University of Minnesota

Karlis Kaufmanis Lecture Series

Karlis Kaufmanis Lecture Series

Recent Lecture

Supernovae and the Discovery of the Accelerating Universe

Adam Riess
Nobel Laureate
Johns Hopkins University

Thursday, April 21, 2016, 7:30pm
McNamara Alumni Center
200 Oak Street SE, Minneapolis

Abstract: In 1929 Edwin Hubble discovered that our Universe is expanding. Eighty years later, the Space Telescope which bears his name is being used to study an even more surprising phenomenon, that the expansion is speeding up. The origin of this effect is not known, but is broadly attributed to a type of "dark energy" first posited to exist by Albert Einstein and now dominating the mass-energy budget of the Universe. Professor Riess will describe how his team discovered the acceleration of the Universe and why understanding the nature of dark energy presents one of the greatest remaining challenges in astrophysics and cosmology.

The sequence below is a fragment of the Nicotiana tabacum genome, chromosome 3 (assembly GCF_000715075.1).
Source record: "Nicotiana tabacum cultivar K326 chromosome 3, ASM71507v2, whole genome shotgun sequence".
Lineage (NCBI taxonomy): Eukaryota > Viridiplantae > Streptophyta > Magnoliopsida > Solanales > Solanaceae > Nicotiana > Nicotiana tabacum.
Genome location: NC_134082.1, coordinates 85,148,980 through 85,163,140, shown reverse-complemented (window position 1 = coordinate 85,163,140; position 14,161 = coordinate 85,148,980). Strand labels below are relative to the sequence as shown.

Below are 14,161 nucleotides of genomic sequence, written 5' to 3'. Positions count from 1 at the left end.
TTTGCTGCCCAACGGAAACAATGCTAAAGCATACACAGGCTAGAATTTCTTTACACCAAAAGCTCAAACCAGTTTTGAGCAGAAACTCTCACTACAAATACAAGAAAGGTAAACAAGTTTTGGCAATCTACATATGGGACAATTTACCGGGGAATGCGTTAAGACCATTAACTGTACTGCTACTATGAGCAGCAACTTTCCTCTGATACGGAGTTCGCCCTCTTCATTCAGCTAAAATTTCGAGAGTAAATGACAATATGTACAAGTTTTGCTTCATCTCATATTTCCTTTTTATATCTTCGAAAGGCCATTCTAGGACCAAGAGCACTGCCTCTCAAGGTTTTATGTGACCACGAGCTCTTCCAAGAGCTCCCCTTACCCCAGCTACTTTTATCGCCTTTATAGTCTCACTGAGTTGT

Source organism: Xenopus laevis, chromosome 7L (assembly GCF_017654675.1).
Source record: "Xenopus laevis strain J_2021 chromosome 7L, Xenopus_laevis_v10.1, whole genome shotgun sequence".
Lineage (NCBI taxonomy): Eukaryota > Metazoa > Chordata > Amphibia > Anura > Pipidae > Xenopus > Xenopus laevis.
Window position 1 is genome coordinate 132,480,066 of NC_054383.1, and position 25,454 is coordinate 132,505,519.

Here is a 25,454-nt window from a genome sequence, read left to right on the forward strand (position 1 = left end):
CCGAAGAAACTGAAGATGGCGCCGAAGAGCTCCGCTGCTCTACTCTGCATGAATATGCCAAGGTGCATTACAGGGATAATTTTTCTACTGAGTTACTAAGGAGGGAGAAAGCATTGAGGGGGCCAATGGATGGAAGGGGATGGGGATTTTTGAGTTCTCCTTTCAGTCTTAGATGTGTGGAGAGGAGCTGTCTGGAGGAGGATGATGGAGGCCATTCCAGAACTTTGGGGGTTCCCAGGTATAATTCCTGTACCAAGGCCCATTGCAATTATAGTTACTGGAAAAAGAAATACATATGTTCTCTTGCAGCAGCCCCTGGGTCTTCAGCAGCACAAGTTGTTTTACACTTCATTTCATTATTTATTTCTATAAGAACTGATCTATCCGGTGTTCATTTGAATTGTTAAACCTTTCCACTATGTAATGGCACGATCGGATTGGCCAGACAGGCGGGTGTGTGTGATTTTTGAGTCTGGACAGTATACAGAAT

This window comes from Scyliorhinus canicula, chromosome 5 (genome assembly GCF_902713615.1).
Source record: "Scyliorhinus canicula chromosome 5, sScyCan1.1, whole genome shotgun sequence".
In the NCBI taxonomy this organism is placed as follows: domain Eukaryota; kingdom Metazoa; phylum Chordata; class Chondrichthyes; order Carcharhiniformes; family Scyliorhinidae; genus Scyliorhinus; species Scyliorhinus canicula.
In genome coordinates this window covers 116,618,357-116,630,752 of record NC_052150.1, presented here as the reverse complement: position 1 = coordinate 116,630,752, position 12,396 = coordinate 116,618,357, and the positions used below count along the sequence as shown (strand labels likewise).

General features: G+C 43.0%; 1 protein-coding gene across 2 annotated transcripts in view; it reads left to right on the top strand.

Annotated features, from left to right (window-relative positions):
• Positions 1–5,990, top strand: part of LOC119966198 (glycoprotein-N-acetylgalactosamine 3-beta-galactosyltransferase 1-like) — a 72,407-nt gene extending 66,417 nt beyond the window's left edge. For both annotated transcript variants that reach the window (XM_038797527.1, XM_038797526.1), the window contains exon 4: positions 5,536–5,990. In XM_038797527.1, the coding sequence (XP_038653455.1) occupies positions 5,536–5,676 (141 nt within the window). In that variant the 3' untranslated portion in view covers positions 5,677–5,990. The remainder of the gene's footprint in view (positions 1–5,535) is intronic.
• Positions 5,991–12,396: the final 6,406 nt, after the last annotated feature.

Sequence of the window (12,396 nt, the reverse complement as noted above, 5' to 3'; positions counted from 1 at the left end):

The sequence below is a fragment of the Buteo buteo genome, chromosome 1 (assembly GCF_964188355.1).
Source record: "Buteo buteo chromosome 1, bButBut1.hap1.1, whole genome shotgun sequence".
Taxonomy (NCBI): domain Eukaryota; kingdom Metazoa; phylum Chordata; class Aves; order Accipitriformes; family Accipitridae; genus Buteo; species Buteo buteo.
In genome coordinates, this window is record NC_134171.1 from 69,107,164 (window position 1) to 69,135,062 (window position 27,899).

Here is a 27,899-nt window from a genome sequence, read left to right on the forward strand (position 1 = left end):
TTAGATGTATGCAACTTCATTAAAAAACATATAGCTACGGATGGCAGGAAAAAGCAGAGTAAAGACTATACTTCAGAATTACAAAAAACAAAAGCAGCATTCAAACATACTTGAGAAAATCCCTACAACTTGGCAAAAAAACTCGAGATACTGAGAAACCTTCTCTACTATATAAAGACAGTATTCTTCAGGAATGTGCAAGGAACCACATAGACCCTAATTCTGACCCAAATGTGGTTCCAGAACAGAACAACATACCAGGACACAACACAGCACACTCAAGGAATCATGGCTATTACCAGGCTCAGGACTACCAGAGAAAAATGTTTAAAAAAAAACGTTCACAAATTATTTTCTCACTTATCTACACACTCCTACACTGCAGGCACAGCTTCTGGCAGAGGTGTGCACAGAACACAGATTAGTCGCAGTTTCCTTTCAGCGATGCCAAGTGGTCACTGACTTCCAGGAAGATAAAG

Past Lectures

2012    Dr. Michael Brown, Caltech
How I Killed Pluto and Why It Had It Coming
2009    Dr. Alex Filippenko, University of California, Berkeley
Dark Energy and the Runaway Universe
2005    Dr. Carolyn Porco, Space Science Institute
2004    Dr. Jill Tarter, SETI
2001    Dr. Kirpal Nandra, Universities Space Research Association
2000    Dr. Robert Kirshner, Harvard University
1999    Dr. Andrea Ghez, University of California, Los Angeles
1997    Dr. Geoff Marcy, University of California, Berkeley
1992    Dr. Barbara Smuts, Psychology and Anthropology, University of Michigan
1991    Dr. Robert Ballard, Woods Hole Oceanographic Institute
1990    Dr. Clyde Tombaugh, New Mexico State University (the discoverer of Pluto)
1989    Dr. John Horner, curator of paleontology at the Museum of the Rockies
1987    Dr. George "Pinky" Nelson, astronaut

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